This ‘dust spectrometer’ approach provides key chemical constraints for varying provinces on the lunar surfaces. LDEX-PLUS is of particular interest to verify from orbit the presence of water ice in the permanently shadowed lunar craters. LDEX-PLUS combines the impact detection capabilities of LDEX with a linear time-of-flight system, similar to the Cassini Cosmic Dust Analyzer (CDA) instrument. Figure 4 shows an example time-of-flight mass spectrum of an ice-bearing dust grain.

Figure 4. Spectrum of a water ice particle obtained at ~ 4 km/s impact speed by the Cassini CDA instrument in Saturn's E ring. The dominant peaks are mass lines of water cluster ions (H2O)nH+, generated upon impact of an ice-bearing particle.
Schematic of documented species of horizon glow, such as the famous mid-lunar night imagery captured by Surveyor 7 in 1968.

Conclusions. LDEX, on-board LADEE, is scheduled to launch in May 2013 and will be capable of mapping the density distributions of both the large ejecta particles and the collective signal of small lofted grains. LDEX-PLUS, on-board a follow-up lunar mission, can collect a large number of samples from a greater part of the entire surface for analysis.

The instrument is especially sensitive to the metallic compounds of minerals and any species which easily form ions (e.g. water). The accuracy of the trajectory back-tracing to the surface is comparable to the altitude of the satellite. This in-situ method allows compositional surface mapping of the Moon. Since the dust spectrometer is particularly sensitive to refractory compounds which are difficult to access by other methods it is also complementary to remote sensing spectroscopy and an ion or neutral mass spectrometer. A ram pointing dust spectrometer and a nadir pointing remote sensing instrument collect data from approximately the same spot on the surface of the Moon, hence the combination of these measurements greatly enhances our ability to map the chemical composition of the surface and identify water-bearing regions.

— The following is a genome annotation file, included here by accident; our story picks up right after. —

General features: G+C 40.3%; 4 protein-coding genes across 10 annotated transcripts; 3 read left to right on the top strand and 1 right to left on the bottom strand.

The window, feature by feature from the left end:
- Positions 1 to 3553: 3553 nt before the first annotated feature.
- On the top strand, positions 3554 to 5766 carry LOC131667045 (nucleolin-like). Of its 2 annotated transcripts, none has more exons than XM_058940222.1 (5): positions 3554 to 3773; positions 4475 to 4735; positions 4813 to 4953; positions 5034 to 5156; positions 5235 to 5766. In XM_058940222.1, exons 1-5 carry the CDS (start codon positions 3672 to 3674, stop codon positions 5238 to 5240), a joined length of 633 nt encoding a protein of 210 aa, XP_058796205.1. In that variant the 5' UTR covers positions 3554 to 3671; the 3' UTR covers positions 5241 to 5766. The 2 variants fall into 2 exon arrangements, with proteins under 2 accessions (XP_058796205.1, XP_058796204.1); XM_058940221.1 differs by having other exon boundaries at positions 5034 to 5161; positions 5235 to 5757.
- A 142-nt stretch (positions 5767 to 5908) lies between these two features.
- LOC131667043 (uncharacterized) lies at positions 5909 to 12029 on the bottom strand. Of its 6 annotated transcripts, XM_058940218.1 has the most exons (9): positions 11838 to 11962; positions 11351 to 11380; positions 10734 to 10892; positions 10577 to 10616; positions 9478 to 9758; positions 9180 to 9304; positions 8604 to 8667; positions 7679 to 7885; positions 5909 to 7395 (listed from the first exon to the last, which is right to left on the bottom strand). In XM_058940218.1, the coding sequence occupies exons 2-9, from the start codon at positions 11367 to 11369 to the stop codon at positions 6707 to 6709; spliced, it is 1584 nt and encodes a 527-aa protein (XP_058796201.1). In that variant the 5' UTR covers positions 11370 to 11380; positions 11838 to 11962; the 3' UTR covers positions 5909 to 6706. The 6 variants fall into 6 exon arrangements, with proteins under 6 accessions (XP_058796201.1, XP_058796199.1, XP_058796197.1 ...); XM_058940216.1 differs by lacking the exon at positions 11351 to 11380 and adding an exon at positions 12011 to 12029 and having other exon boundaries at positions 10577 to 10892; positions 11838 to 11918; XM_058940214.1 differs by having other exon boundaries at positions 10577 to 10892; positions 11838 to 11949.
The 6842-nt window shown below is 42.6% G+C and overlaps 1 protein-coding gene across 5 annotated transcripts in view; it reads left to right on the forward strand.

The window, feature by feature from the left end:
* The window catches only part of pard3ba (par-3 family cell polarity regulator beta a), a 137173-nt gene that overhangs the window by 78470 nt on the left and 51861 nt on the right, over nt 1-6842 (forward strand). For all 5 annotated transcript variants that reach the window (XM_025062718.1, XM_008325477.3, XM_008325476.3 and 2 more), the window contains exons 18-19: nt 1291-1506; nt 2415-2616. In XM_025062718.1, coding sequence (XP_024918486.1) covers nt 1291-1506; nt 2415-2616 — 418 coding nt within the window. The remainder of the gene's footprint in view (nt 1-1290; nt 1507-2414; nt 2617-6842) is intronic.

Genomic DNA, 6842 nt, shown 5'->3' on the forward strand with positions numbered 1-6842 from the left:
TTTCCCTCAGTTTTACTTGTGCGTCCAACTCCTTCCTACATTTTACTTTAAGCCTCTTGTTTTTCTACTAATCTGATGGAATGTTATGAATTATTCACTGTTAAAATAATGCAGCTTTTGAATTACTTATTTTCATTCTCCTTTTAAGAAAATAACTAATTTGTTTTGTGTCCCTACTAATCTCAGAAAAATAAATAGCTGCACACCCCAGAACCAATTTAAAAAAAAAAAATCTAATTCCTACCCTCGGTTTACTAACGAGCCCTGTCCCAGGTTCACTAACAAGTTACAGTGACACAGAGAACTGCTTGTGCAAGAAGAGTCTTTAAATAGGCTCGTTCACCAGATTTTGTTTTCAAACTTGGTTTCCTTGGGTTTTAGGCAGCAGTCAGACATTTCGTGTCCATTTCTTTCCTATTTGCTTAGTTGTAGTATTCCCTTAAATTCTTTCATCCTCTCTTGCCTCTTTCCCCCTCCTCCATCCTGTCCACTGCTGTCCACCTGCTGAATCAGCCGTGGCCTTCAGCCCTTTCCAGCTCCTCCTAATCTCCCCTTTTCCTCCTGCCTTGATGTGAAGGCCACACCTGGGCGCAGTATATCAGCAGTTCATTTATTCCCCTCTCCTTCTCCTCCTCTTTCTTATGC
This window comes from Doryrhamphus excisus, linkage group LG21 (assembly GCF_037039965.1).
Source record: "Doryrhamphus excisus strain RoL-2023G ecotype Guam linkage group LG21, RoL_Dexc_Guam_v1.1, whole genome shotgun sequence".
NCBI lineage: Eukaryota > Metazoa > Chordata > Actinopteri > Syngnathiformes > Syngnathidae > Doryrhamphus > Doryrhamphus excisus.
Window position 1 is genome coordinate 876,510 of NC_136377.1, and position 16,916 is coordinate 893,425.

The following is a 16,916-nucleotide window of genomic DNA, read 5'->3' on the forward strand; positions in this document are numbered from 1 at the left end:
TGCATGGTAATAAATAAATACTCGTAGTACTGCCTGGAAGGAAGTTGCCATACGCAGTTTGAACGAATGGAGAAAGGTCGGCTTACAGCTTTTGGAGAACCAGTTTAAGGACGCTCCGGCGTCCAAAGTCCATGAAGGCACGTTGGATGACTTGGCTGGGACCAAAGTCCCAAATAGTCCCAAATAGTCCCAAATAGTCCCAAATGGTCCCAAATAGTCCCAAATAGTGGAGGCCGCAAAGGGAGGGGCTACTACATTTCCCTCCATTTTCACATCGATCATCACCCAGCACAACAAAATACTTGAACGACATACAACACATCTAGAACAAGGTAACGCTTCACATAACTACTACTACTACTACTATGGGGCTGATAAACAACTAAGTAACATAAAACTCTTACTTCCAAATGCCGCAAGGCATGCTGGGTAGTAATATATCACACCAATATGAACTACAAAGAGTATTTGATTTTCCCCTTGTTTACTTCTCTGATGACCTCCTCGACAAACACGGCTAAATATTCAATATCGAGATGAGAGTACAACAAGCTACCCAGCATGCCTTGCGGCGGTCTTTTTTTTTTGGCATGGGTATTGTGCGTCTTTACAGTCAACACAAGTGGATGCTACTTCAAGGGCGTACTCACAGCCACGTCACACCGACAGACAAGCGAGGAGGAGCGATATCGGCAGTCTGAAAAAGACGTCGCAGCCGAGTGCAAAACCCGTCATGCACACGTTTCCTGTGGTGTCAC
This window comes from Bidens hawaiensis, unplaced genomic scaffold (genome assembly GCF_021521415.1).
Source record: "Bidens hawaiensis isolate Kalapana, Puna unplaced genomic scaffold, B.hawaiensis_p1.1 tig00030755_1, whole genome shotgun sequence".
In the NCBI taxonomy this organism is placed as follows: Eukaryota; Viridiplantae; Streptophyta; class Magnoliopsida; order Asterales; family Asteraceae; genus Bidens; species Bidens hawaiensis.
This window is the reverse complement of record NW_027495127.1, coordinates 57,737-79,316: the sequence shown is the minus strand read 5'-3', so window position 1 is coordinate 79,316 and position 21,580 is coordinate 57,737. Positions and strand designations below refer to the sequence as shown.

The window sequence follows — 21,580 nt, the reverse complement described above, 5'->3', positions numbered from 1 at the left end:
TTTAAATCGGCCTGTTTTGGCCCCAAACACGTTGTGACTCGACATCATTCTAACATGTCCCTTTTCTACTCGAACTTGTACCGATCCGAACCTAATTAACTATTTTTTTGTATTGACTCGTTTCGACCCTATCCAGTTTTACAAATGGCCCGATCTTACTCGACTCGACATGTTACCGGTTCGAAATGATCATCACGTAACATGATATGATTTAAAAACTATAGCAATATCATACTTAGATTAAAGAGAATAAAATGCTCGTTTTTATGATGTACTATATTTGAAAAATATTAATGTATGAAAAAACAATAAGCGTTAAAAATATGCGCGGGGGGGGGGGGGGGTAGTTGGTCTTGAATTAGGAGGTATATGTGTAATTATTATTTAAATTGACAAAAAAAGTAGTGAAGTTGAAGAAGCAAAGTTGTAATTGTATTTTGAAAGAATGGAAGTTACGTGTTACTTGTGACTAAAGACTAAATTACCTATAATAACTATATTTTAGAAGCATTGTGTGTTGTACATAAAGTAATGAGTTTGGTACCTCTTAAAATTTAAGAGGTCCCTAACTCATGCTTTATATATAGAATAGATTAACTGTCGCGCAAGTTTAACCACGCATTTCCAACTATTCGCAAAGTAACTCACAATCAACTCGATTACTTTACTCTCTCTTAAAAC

An LDEX-PLUS type instrument can also address many of the science goals of a Europa Jupiter System Mission (EJSM) regarding the surface chemistry of icy satellites. See original Conference abstract, HERE, for citations.
Lunar Horizon Glow (LHC) as televised (vidicon photography) in local night, early 1968 [NASA].

1 comment:

jaylen watkins said...

Thank for this technical clarifications.